Below is an exerpt from my book “Billionaire in Training.” This is a sample of the teachings that I gave at Prairie Meadows on Wednesday, October 24.
So often I meet people who think they’re in business for themselves, and yet by my definition, they’re not. Let me explain. read more
Information: At this first stage being information the entrepreneur needs education in his choice area or interest. “Education” is a broad term that can have many meanings, but it is generally defined as the process of learning and acquiring information.
Entrepreneurship is a system of being self-employ with no breakdown as being condition with the problem, situation or challenges of unemployment in a given system. An entrepreneur is an agent of change.
A company that consistently fails to win new business isn’t destined for long-term survival. In the twenty-first century the competition between companies for new customers is intense and the ability to win new business is perhaps the most important skill that any sales-oriented leader or manager can possess. The best way to arm yourself and your team with the knowledge, skills and strategies required to win new customers in the challenging environment of modern business is to obtain quality professional training. Business skills training specialists Maguire Training present an invaluable course – Winning New Business – which equips delegates with everything they need to find new business, create the right impression and close the deal.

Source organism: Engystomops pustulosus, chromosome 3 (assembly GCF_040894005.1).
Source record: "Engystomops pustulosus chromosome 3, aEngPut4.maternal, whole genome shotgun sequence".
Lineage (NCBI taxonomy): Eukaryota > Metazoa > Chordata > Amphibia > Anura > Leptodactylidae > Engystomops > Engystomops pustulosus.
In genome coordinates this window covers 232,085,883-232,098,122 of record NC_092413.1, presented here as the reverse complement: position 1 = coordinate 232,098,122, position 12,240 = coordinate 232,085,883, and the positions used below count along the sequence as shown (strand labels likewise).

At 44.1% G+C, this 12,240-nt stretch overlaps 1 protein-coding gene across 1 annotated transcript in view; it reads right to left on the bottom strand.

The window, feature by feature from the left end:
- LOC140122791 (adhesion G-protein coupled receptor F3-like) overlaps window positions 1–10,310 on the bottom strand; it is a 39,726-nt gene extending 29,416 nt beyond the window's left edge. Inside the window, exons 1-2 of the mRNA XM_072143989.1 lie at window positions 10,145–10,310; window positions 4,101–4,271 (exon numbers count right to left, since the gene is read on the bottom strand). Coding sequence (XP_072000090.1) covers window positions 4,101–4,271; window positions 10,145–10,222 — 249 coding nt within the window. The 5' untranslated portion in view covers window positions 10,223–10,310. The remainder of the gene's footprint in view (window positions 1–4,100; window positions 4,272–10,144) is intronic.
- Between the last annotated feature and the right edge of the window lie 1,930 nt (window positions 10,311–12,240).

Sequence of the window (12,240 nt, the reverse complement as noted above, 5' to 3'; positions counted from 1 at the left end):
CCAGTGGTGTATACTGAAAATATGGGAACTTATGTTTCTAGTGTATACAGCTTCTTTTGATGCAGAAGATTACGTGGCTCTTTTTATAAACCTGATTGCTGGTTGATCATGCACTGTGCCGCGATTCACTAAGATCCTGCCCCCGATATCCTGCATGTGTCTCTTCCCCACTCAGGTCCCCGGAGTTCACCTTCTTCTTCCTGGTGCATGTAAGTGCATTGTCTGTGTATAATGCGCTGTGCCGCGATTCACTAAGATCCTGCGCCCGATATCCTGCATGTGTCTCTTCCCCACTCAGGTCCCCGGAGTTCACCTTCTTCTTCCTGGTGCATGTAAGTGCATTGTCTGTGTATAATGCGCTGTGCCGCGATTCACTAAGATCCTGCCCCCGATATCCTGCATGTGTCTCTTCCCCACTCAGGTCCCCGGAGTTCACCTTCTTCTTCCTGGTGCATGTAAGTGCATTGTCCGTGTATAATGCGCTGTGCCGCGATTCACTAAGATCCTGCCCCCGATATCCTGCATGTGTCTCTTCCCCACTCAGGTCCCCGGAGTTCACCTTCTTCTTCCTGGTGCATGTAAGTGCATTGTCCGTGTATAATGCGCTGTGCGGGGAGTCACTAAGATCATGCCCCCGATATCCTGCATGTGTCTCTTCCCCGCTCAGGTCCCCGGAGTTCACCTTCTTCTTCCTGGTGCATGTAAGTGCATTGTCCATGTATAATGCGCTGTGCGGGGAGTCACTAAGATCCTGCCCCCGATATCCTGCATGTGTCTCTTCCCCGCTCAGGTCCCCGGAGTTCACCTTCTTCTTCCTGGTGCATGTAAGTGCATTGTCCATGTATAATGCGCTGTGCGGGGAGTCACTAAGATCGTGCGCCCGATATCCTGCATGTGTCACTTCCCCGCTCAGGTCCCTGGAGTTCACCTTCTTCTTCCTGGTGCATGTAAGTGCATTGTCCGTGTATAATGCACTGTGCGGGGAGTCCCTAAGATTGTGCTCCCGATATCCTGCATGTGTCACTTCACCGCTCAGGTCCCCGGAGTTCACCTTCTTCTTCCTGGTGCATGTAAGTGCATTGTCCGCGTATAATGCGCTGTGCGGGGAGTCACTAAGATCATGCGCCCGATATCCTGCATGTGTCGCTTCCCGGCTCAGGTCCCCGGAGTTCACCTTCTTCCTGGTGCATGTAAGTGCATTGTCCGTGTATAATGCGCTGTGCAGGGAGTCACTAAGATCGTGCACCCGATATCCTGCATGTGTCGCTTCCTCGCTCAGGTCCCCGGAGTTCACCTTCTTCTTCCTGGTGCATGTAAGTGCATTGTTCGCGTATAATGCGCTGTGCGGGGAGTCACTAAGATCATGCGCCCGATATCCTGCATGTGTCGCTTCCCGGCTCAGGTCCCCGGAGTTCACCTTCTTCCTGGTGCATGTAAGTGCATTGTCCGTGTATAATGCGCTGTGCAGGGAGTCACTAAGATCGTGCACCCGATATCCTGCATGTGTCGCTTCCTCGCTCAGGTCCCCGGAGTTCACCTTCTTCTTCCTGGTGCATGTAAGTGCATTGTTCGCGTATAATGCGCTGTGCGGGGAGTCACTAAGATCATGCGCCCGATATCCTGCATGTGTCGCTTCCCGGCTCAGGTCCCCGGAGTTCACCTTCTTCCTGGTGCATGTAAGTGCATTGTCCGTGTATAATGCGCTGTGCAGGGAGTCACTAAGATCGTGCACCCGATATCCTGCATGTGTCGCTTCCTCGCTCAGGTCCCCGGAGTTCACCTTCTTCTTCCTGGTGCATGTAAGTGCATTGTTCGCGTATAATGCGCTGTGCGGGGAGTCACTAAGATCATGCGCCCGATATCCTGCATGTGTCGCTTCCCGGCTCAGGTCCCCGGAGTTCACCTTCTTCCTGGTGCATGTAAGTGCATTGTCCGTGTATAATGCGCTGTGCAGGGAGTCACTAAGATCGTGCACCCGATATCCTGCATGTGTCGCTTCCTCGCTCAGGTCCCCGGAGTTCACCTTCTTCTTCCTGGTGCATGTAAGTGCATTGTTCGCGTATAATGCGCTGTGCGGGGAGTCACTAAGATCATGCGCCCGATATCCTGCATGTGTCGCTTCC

I recently finished Mark Cuban’s book, How to Win at the Sport of Business: If I Can Do It, You Can Do It, and loved it. Here are some highlights and quotes from the quick, interesting and funny read (not to mention it’s only $2.99).
1) Learn to sell. In business you’re always selling – to your prospects, investors and employees. To be the best salesperson put yourself in the shoes of the person to whom you’re selling. Don’t sell your product. Solve their problems.
Focus on providing the best service, not crushing your rivals.
While you may think competition is good for motivating the troops, some experts say it’s not worth your time. Serving your customers is the primary point of your business. Beating other businesses shouldn’t be a goal, it should be a byproduct of your success.
Walter Kiechel, the former managing editor of Fortune magazine, writes in Harvard Business Review about how focusing on your competitors is not a sound strategy.
Fierce, focused and goal driven – just a few of the traits necessary for an Olympic athlete to emerge victorious in the field of competition. But what about the business professional? Aren’t these the same traits necessary to compete in the arena known as the marketplace?
I recently had the opportunity to sit down and speak with Olympic Gold Medalist Bryan Clay, considered to be the “world’s greatest athlete” – an honor bestowed upon Olympic decathlon winners. We discussed his 2008 Olympic triumph in Beijing, along with the lessons he’s learned and how they can be applied to the sport of business.
You don’t have to be cheaper to win customers.
Time for a hard truth: you need to be better than each of your competitors in at least three ways if you want to survive. Yup, even if your competition is Tesco, Virgin and Coca Cola, you’ve got to find a way to do the dastardly devils a disservice. And now for the amazingly good news: you’re a small business. Which means you’re adaptable, you’re already better than big brands in dozens of ways, and you’ve got more punches to pack than Muhammad Ali circa 1974.